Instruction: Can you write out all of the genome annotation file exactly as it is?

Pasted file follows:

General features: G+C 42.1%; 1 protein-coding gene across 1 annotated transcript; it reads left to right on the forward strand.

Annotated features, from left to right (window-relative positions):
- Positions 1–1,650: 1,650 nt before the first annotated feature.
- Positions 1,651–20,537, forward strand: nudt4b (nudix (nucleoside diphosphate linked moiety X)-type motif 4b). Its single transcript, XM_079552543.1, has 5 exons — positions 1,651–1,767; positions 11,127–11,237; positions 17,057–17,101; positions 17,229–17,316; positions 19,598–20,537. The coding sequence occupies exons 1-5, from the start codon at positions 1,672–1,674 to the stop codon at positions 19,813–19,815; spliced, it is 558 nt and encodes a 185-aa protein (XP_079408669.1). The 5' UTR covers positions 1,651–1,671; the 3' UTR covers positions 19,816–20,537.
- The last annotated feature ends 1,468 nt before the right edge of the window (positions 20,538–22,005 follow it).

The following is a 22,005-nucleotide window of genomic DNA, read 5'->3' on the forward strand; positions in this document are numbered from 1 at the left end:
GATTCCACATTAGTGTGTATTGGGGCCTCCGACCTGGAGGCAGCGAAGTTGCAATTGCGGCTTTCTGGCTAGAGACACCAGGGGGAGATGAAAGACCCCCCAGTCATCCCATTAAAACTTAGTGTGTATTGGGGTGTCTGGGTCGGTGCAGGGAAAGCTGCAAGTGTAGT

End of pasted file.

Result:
General features: G+C 42.1%; 1 protein-coding gene across 1 annotated transcript; it reads left to right on the forward strand.

Annotated features, from left to right (window-relative positions):
- Positions 1–1,650: 1,650 nt before the first annotated feature.
- Positions 1,651–20,537, forward strand: nudt4b (nudix (nucleoside diphosphate linked moiety X)-type motif 4b). Its single transcript, XM_079552543.1, has 5 exons — positions 1,651–1,767; positions 11,127–11,237; positions 17,057–17,101; positions 17,229–17,316; positions 19,598–20,537. The coding sequence occupies exons 1-5, from the start codon at positions 1,672–1,674 to the stop codon at positions 19,813–19,815; spliced, it is 558 nt and encodes a 185-aa protein (XP_079408669.1). The 5' UTR covers positions 1,651–1,671; the 3' UTR covers positions 19,816–20,537.
- The last annotated feature ends 1,468 nt before the right edge of the window (positions 20,538–22,005 follow it).

The following is a 22,005-nucleotide window of genomic DNA, read 5'->3' on the forward strand; positions in this document are numbered from 1 at the left end:
GATTCCACATTAGTGTGTATTGGGGCCTCCGACCTGGAGGCAGCGAAGTTGCAATTGCGGCTTTCTGGCTAGAGACACCAGGGGGAGATGAAAGACCCCCCAGTCATCCCATTAAAACTTAGTGTGTATTGGGGTGTCTGGGTCGGTGCAGGGAAAGCTGCAAGTGTAGT